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Zidane prepares Real Madrid for the Liverpool game undeterred by Lucas Vázquez’s injury

It’s just another challenge for the coach and his staff to address 

Real Madrid Training Session Photo by Antonio Villalba/Real Madrid via Getty Images

Saturday night’s bruising Clásico may have set the scene for Real Madrid’s second leg of the Champions League quarter-final in Liverpool, but it didn’t help with the injury situation.

As we all know now, Lucas Vázquez’s injury turned out to be a tear of the posterior cruciate ligament (PCL) of the left knee, sustained in a heavy challenge which is typical of the injury mechanisms for knee injuries of this nature.

There will no doubt be ongoing discussions over the next few days regarding the forward management of Lucas’ injury, since PCL surgery can be complicated and the club will want to ensure the correct pathway is followed.

The reason for mentioning this is that not all PCL injuries go down the surgical route. The tricky nature of the operation often means that many surgeons will go for the physiotherapy and rehabilitation option instead, and although this can turn out to be the correct decision, the choice of which pathway to follow needs careful consideration.

It’s important to get this right at the assessment stage, and although the option to operate is one that can always be taken up at a later date, any delay in going to surgery will invariably affect the outcome in terms of returning to play.

Such is the importance of making the correct decision, it might even be later in the week before that decision is taken.

With the game not being played until Wednesday, Zinedine Zidane will at least have an extra day to assess the injury situation in general. Real’s players went through a rest and recovery session on Sunday morning and trained on Monday behind closed doors with several players still feeling the effects of Saturday’s game.

Fede Valverde was replaced by Marco Asensio after an hour against Barça and was also clearly struggling at time up. Having only returned to full training 48 hours before the first leg against Liverpool he did well to compete for that hour against Barça.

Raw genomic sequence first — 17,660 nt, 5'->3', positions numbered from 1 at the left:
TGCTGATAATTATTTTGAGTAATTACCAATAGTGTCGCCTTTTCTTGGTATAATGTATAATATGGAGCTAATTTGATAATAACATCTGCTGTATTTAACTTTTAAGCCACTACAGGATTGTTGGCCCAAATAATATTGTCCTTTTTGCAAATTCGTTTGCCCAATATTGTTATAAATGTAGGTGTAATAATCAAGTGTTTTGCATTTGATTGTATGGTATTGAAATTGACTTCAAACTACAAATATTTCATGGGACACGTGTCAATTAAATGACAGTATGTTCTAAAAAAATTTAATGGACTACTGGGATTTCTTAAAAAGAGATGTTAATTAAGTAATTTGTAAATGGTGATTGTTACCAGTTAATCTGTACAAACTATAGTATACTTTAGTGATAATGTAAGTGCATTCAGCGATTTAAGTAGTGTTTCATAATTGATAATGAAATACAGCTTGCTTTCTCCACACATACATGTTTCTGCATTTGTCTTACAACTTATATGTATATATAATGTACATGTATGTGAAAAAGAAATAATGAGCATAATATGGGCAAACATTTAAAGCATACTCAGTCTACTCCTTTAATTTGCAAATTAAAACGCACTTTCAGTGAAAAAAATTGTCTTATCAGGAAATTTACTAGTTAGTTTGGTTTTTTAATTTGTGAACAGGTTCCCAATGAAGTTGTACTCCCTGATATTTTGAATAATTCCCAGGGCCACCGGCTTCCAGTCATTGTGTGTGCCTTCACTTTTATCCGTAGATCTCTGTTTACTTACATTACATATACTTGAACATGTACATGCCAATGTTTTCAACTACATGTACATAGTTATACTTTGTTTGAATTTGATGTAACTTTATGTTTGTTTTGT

Being replaced by Marco Asensio on Saturday night was a reversal of the roles against Liverpool when Fede made his entry from the bench, and it just shows how incredibly difficult coming back from injury can be.

Being able to ease himself back into playing mode with some game time in the last week will have helped, but Fede will likely be only one of several players Zidane et al will have been assessing in the past 48 hours.

He didn’t take part in Real’s training on Monday morning and will continue to have treatment over the next 24 hours.

Although none of Zidane’s triple substitutions appeared to have been made for injury reasons, it will probably be late in the day before there is some clarity over who is likely to be fit for Anfield and who isn’t.

Taking into account the weather conditions in Madrid on Saturday night, the Barça game was always going to be a test of players’ fitness. Every time there was a stoppage the players could be seen desperately trying to keep warm until play resumed. All this takes its toll on the players and of course, there will be no let-up.

Zidane’s rotation system is currently being tested to its limit and now that Lucas Vázquez has joined Sergio Ramos and Dani Carvajal on the sidelines it’s just another challenge for Zidane and his staff to address.

As everyone knows, Real are unlikely to be given a warm welcome on Wednesday night as a result of the fall-out from the final in Kyiv three years ago, but it was extremely disappointing to see Jürgen Klopp fan the flames before the first leg with his comments about the Alfredo de Stéfano.

Zidane refused to be drawn and in doing so treated the criticism of the de Stéfano with the contempt he felt it deserved, but others were not so diplomatic.

Real’s former Sporting Director Jorge Valdano didn’t waste any time in taking the bait with his response about the current stadium developments at the Bernabéu and was less than flattering about Liverpool’s Anfield Stadium in response.

Even Barça coach Ronald Koeman admirably came out in support of Real’s current use of the Castilla stadium, a facility many clubs in La Liga (and elsewhere) would be glad to be able to avail themselves of.

The fact that Koeman felt strongly enough about Klopp’s comment to respond as he did speaks volumes about the standard of Real’s facilities. It seems to be just another example of the post-Kyiv reaction that has been simmering since the draw was made.

Injuries apart, Real need to rise above all of this and focus on getting a result at Anfield.

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